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I just posted this on the Stack Exchange, but was told I should post it here:

function redundantSee() {

  var optionSet1 = $('.wrapper:eq(0)'),
      optionSet2 = $('.wrapper:eq(1)');

  optionSet1.find('.options').each(function(){
      var self = $(this),
          input = self.find('input'),
          title = self.find('.title').text(),
          value = input.val(),
          source = self.find('img').attr('src'),
          id = input.attr('id'),
          listItem = $('<li/>', {'value': value, 'id': id }),
          imageElement = $('<img/>', {'src': source, 'title': title});

      $('div.corresponding1').append(nameListItem);
      listItem.append(imageElement);
  });

  optionSet2.find('.options').each(function(){
      var self = $(this),
          input = self.find('input'),
          title = self.find('.title').text(),
          value = input.val(),
          source = self.find('img').attr('src'),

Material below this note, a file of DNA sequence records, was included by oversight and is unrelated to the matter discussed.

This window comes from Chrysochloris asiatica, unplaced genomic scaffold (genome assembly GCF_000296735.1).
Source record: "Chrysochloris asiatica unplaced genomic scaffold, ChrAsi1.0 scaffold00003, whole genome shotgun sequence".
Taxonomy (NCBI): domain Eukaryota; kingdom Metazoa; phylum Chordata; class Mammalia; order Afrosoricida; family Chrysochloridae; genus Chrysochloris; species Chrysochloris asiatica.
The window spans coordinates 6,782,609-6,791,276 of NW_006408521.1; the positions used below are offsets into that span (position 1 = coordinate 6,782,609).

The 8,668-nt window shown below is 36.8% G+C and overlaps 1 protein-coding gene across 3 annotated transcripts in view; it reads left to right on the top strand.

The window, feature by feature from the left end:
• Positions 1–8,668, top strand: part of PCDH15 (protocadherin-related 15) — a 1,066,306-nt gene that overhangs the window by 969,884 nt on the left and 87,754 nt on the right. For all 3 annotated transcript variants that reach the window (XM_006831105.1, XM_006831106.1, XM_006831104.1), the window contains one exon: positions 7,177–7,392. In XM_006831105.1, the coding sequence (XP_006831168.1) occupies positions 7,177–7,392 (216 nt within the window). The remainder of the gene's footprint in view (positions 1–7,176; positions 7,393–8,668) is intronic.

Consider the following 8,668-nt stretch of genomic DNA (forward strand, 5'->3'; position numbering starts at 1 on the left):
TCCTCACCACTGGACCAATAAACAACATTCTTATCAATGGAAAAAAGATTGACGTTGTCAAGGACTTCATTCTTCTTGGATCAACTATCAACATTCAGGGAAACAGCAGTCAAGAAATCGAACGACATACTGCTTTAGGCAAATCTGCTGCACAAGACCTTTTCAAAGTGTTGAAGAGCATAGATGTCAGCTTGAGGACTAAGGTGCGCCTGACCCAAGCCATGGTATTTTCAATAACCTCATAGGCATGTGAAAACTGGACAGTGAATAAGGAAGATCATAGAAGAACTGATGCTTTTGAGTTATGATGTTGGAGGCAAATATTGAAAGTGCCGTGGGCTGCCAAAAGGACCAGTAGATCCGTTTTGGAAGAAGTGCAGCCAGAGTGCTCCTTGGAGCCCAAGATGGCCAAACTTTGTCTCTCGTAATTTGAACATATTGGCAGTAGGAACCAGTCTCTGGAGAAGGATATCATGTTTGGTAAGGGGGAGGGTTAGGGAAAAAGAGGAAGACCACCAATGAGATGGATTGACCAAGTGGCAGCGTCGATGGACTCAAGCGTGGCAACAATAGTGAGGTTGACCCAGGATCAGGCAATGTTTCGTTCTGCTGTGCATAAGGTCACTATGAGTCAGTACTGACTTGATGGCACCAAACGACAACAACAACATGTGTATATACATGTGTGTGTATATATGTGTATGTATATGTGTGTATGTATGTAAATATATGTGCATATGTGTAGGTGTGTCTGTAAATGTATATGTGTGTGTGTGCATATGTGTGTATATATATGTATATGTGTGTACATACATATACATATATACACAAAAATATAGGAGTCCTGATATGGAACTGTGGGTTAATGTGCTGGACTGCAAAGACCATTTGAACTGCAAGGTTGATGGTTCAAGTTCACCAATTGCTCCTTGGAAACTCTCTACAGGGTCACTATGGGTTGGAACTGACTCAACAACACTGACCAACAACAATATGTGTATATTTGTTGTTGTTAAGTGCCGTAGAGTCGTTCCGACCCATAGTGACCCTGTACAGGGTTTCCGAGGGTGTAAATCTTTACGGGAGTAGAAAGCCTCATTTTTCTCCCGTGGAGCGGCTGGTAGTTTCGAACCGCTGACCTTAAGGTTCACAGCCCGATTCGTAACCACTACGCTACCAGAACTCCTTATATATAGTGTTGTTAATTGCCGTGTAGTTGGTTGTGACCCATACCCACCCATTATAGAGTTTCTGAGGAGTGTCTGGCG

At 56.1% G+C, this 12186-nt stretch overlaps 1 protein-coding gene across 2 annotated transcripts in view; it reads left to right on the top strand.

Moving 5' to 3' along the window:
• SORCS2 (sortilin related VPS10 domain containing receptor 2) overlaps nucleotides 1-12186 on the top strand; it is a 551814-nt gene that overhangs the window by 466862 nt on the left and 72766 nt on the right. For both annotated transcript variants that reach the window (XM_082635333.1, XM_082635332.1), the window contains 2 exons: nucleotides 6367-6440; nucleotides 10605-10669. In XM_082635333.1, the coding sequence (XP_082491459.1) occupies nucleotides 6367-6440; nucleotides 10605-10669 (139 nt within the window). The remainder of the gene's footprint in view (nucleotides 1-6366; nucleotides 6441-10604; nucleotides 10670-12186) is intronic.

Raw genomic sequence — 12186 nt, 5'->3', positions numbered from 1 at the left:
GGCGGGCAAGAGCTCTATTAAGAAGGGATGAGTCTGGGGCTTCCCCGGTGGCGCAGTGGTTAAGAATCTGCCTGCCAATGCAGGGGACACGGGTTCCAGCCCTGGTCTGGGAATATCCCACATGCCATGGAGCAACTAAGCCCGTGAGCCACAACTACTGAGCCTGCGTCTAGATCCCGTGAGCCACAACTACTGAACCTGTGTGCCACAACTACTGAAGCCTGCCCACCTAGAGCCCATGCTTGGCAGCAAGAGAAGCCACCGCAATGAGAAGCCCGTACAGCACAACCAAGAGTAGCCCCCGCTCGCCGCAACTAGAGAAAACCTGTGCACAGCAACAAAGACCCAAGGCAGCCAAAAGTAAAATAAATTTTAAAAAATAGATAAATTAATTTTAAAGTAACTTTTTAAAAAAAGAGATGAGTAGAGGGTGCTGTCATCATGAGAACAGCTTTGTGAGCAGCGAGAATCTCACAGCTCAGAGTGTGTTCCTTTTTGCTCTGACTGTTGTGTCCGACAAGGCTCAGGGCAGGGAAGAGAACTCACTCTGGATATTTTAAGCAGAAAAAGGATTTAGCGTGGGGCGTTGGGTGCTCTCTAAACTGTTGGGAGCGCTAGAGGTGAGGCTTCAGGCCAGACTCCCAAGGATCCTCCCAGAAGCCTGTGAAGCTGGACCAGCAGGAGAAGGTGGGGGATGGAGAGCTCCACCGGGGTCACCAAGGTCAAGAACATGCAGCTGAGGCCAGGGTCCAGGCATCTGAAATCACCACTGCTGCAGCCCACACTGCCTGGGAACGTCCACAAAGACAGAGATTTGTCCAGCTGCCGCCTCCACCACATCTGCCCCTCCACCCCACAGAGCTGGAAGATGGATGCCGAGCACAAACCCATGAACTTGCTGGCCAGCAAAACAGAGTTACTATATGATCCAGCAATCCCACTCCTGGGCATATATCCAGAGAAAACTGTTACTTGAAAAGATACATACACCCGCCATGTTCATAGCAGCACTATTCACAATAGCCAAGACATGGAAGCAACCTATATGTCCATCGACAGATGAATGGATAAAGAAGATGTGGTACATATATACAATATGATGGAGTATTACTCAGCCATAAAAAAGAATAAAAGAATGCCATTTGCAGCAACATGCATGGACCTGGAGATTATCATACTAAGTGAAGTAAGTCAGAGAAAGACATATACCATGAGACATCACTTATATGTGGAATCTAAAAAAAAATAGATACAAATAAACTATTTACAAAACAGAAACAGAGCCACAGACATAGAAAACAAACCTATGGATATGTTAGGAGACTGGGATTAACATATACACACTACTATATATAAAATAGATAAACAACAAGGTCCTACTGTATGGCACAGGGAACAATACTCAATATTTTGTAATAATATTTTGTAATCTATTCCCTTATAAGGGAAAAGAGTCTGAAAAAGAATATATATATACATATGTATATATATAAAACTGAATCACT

id = input.attr('id'),
          listItem = $('<li/>', {'value': value, 'id': id }),
          imageElement = $('<img/>', {'src': source, 'title': title});

      $('div.corresponding2').append(listItem);
      listItem.append(imageElement);
  });
}

I've simplified this for posting, since there are going to be more than 4 options sets for this function to cycle through.

I'm having a problem figuring out how to turn all of the repetitive code into something much more manageable.

But since each option set has it's own each loop, the $(this) variable (and all corresponding variables) are specific to the loop that is run on the ('.options') element.

If I do one each loop and use a counter, like this:

$('wrapper').each(function(i){ // ... });

I still run into the problem of needing to redeclare all my new variables specific to that optionSet's turn in the loop.

Can someone help me figure out how I can condense this so that I'm not constantly repeating the same code every time I add a new option set to the function?

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2 Answers

Create a function with the common code:

function redundantSee() {

  var optionSet1 = $('.wrapper:eq(0)'),
      optionSet2 = $('.wrapper:eq(1)');


    function addImage(correspond, item) {
      var self = $(this),
          input = self.find('input'),
          title = self.find('.title').text(),
          value = input.val(),
          source = self.find('img').attr('src'),
          id = input.attr('id'),
          listItem = $('<li/>', {'value': value, 'id': id }),